Briscoe et al. (2006) developed protean and boundaryless career scales to operationalize the concept of protean (Hall, 1976, 2002) and boundaryless (Arthur, 1994) career. A boundaryless career highlights an independent, individually driven and subjectively addressed career concept (Arthur & Rousseau, 1996). The boundaryless career focuses on career enactment (Weick, 1996) and has been defined as “a sequence of job opportunities that goes beyond the boundaries of a single employment setting” (DeFillippi & Arthur, 1994: p307), capturing career moves crossing physical and psychological dimensions (Briscoe et al., 2006; Sullivan & Arthur, 2006). Arthur and Rousseau (1996) identified six different meanings of the boundaryless career, arguing that it is a complex concept that, apart from emphasizing inter and intra-organizational mobility, encompasses careers that can be extrapolated to employees’ perceptions of the desirability or instrumentality of increased mobility (Feldman & Ng, 2007). Whereas some authors have approached boundaryless careers uniquely considering physical changes in work arrangements (Jones, 1996; Saxenian, 1996), Sullivan and Arthur (2006) emphasize the need of viewing mobility as measured along two continua (physical and psychological), in order to bring greater precision to research endeavours. In an extensive review of the empirical research conducted on the changing nature of careers, Sullivan (1999) asserted that “only sixteen studies examined mobility across physical boundaries, whereas only three studies focused on the relationships across these boundaries” (Sullivan & Arthur, 2006). Recognizing that a boundaryless career attitude is primarily psychological, Briscoe et al. (2006) provided empirical evidence, supporting for the development of two boundaryless career attitudes: boundaryless mindset and organizational mobility preference.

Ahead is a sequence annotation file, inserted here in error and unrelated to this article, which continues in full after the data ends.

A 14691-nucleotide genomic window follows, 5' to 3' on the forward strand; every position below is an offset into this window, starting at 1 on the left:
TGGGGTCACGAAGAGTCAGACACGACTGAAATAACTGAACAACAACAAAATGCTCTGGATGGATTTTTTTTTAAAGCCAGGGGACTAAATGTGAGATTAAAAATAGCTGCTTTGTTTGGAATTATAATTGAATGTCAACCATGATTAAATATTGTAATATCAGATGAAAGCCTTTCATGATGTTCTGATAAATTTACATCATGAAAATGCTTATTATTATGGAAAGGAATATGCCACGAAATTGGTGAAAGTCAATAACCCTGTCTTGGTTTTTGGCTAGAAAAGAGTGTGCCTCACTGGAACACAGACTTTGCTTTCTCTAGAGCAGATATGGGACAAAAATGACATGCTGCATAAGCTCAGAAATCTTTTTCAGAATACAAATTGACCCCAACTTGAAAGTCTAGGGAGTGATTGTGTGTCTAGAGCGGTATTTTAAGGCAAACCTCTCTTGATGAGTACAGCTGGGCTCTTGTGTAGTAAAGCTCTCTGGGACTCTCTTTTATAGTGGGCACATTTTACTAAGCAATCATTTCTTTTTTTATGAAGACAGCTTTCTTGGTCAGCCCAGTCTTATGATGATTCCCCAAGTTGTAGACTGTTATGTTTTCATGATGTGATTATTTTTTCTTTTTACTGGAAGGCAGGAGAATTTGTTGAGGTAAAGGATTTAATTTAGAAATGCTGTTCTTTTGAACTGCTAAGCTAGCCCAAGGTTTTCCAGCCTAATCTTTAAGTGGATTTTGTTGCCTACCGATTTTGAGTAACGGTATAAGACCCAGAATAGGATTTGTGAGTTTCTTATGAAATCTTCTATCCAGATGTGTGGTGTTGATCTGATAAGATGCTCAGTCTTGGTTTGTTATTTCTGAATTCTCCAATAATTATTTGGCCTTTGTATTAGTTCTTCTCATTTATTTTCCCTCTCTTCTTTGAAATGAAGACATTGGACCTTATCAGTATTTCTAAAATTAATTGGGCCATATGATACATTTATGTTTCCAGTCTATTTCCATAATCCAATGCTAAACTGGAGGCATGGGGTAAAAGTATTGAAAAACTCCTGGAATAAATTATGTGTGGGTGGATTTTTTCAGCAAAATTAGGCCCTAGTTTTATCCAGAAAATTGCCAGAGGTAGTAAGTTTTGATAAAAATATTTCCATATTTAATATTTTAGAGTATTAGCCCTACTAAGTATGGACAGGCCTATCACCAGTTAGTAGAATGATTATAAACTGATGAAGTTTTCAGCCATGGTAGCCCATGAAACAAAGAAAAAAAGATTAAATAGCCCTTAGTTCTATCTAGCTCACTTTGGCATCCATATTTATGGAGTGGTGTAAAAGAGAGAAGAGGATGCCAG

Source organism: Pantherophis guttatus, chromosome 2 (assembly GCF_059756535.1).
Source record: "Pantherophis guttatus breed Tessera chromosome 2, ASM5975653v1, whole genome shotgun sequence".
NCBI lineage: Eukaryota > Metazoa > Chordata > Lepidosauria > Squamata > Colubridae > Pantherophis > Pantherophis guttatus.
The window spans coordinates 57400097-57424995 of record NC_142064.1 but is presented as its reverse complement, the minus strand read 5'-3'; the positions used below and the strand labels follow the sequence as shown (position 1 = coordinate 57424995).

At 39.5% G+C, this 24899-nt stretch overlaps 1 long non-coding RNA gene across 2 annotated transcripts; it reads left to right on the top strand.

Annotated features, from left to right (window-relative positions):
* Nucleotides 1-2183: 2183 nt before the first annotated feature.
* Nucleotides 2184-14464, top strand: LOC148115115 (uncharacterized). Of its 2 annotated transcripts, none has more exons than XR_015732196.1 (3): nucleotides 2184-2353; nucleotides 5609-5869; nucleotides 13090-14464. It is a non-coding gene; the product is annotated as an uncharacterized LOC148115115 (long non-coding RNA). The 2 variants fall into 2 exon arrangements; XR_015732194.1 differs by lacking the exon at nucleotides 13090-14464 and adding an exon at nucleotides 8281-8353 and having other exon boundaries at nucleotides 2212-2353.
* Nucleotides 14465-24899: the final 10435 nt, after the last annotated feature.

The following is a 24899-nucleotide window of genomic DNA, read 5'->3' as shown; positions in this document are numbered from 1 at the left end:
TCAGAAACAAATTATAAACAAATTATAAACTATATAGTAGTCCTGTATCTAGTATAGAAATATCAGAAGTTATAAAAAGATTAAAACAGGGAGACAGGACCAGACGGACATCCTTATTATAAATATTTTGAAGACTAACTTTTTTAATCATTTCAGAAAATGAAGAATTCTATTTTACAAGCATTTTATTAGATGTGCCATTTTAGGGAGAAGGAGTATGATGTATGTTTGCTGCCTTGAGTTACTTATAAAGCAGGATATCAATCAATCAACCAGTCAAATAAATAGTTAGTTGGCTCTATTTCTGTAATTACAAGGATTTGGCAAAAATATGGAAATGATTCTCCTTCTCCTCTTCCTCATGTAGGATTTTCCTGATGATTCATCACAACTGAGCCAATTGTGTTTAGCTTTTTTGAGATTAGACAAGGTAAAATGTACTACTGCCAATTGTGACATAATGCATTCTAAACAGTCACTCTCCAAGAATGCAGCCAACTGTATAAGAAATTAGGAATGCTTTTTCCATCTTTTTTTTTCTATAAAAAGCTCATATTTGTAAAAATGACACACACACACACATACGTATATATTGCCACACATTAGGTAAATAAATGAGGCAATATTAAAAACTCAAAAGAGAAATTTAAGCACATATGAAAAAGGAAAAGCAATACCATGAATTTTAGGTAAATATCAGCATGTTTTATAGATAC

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The Emergence of the "Conscious Consumer": An Analysis of Political Participation through Purchasing Decisions

The Emergence of the "Conscious Consumer": An Analysis of Political Participation through Purchasing Decisions